The day the Tory Brexit lost

Jon Danzig |

Although there’s hardly anything about it in the news, one year ago Theresa May held a snap General Election in a bid to win a bigger mandate for her Tory version of Brexit.

Instead, she lost her mandate entirely.

The Tory’s majority in the House of Commons was crushed in the General Election of 8 June 2017. Any sane Prime Minister would take that as a message from the electorate that the country didn’t want the Brexit she was planning.

Instead, Mrs May is carrying on as if last year’s election hadn’t happened; unfortunately, aided and abetted by Her Majesty’s Opposition, the Labour Party, who have squandered opportunity after opportunity to effectively challenge Brexit following the Tory’s election defeat.

Leading Brexiters claim that since around 80% of the electorate voted for Brexit-supporting parties, that means the country has endorsed Brexit. That’s nonsense.

Voters didn’t vote for Labour because they wanted Brexit. They voted tactically for Labour because they didn’t want the Tories.

Most Labour voters voted for Remain, and according to current polling, most Labour members and supporters want Britain to remain in the EU or at least the Single Market.

  • The Tory Brexit lost last year’s General Election. But they are ignoring that result.
  • They will not let us, ‘the people’, have another say on Brexit.
  • They are trying their damnedest to prevent our Parliament from having a ‘meaningful say’ on Brexit.
  • They insist that Brexit is permanently irreversible, even though in a democracy, no decision is supposed to be beyond recall, or perpetual.

This is no longer just about Britain leaving Europe. This is about democracy leaving Britain.


Below is my story of 8 June 2017, the day of the General Election, written for my Reasons2Remain campaign, as the country was going to the polls to give Mrs May a message that she has still not read.

→ A vote against Mrs May can stop her plans – please share


Today’s snap general election is as close as we may get to a second EU referendum. This is our chance to soften Brexit, if not to stop it completely.

When, on 18 April, Mrs May stood outside 10 Downing Street to announce a surprise general election, she said (yet again) that, “Britain is leaving the European Union and there can be no turning back.”

Don’t believe her on that.

Just one year ago, Mrs May campaigned for Britain to remain in the European Union, which she urged then was in Britain’s best interests. But she turned her back on that and instead volunteered to be the gung-ho Brexit Prime Minister.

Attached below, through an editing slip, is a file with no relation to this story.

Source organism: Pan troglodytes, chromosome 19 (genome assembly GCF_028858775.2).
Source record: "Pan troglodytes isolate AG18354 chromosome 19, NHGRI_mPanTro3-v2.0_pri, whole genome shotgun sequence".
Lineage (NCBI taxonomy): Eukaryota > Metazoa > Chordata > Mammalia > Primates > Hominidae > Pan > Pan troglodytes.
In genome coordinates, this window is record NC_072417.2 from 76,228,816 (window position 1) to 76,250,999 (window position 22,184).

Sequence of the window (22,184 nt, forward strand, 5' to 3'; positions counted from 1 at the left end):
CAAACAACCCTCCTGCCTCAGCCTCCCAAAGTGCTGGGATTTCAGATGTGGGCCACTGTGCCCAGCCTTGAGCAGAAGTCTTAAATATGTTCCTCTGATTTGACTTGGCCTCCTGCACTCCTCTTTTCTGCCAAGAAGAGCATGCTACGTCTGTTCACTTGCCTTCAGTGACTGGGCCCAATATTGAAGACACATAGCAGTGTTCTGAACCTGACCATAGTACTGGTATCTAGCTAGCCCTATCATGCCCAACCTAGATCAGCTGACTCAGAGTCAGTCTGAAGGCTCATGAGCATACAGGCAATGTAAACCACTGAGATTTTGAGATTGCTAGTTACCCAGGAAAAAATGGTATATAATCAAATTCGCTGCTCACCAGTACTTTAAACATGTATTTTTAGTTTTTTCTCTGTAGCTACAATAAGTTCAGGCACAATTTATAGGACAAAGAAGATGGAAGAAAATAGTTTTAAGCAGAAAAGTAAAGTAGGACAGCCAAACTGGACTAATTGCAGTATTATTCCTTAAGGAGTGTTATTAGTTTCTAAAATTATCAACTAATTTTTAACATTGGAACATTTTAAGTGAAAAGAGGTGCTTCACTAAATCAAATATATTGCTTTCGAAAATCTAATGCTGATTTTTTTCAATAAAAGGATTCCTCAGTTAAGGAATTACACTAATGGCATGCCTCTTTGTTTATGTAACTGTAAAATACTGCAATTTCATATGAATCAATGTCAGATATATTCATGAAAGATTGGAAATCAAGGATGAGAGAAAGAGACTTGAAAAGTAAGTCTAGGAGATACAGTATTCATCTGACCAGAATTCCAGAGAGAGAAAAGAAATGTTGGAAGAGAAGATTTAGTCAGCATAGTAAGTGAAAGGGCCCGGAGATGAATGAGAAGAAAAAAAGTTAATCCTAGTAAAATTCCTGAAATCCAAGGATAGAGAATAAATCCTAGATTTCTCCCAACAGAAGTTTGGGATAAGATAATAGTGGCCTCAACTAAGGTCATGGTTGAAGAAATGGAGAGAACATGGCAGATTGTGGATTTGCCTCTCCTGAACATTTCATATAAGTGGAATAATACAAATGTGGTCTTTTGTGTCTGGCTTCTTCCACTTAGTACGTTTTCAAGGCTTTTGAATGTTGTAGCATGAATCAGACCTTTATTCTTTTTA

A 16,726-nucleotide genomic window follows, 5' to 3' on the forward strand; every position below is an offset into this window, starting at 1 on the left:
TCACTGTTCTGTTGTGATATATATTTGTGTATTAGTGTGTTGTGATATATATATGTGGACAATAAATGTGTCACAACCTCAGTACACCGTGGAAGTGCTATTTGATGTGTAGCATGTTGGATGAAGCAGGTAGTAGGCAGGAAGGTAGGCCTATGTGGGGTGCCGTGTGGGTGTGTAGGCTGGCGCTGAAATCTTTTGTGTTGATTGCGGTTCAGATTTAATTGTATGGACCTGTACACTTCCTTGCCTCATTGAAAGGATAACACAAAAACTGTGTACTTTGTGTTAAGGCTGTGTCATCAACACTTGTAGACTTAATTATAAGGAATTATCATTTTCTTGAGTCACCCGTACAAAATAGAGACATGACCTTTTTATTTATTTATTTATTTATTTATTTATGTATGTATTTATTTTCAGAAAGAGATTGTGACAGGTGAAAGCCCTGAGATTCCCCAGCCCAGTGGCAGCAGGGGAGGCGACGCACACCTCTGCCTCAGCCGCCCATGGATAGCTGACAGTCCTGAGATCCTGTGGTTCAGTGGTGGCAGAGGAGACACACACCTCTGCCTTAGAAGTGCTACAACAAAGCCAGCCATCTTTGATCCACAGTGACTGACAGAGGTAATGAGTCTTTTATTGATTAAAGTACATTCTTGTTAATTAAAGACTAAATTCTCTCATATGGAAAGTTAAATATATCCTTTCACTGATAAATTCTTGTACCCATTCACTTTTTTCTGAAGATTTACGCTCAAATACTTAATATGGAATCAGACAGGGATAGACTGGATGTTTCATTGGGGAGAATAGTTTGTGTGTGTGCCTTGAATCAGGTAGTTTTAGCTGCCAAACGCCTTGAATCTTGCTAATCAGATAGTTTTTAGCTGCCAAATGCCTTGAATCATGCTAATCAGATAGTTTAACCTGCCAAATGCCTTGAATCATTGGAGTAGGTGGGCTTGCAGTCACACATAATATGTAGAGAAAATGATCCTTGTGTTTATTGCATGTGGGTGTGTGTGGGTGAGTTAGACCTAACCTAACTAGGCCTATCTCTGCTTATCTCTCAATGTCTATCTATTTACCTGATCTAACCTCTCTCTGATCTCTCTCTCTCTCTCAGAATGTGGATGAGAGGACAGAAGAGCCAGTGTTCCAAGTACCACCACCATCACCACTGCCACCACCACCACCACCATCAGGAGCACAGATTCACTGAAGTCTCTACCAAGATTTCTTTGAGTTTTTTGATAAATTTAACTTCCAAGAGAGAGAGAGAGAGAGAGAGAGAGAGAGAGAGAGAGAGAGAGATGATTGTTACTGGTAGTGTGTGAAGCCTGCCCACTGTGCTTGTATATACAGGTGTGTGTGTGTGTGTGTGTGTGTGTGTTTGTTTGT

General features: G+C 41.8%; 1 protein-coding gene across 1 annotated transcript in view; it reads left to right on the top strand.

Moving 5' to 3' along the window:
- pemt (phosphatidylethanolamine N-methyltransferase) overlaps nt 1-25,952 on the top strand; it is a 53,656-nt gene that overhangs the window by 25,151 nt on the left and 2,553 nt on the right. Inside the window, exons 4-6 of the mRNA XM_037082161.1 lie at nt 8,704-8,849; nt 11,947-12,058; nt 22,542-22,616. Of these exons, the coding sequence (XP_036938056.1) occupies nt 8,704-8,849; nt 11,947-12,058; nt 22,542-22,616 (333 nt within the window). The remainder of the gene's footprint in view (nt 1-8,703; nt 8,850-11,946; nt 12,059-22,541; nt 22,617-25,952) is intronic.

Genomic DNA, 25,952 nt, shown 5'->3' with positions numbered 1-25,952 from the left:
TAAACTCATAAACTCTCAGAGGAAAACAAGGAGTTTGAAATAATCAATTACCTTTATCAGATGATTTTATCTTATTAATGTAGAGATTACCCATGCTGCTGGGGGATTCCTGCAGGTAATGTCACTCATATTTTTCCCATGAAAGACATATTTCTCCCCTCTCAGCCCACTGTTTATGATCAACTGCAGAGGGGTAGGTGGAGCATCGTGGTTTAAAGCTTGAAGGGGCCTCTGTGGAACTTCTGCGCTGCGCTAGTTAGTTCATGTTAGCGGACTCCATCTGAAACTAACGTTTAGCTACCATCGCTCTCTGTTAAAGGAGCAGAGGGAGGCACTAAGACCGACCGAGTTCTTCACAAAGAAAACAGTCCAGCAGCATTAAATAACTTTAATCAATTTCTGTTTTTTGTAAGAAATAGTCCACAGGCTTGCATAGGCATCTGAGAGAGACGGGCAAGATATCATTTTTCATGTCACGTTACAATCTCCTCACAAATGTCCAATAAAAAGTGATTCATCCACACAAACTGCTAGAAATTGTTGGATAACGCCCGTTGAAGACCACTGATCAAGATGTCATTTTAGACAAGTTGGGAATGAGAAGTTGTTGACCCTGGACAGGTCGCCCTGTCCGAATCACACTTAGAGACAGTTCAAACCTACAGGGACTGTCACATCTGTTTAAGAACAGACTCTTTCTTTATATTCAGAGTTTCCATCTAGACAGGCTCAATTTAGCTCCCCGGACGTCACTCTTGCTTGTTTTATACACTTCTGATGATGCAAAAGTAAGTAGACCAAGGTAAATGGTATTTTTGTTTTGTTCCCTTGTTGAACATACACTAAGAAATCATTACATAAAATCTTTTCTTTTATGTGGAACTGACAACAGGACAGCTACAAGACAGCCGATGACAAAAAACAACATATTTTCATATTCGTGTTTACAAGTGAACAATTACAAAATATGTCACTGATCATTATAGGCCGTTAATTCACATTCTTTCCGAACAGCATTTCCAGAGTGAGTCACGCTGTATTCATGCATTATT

And Mrs May also turned back on her pledge that there would not be another General Election until May 2020. Out of the blue, she called for a General Election three years early.

Now it’s our turn to turn our backs on Mrs May.

She cynically called an early General Election because she thought she could make a political land grab. She seeks a new mandate to bulldoze Britain out of the European Union, with a hard, harsh version of Brexit that will only benefit speculators, spivs and off-shore spongers.

Mrs May said in April:

“Every vote for the Conservatives will make it harder for opposition politicians who want to stop me from getting the job done.”

So, let’s vote to stop her.

The General Election today is our legitimate, democratic opportunity for a softer Brexit or even to stop Brexit. That would be almost impossible if Mrs May is returned to power.

Mrs May said Brexit means Brexit, but has made clear that she wants her version of Brexit, without us, the people, having any further say on the matter.

In announcing the snap General Election, May said she had a “simple challenge to the opposition parties.”

She continued, “you have criticised the government’s vision for Brexit, you have challenged our objectives, you have threatened to block the legislation we put before Parliament.

“This is your moment to show you mean it, to show you are not opposing the government for the sake of it, to show that you do not treat politics as a game.”

Agreed. Now is the opportunity for opposition parties to show they mean it. And now is our moment to vote to stop Mrs May’s true-blue right-wing Brexit plans for Britain.



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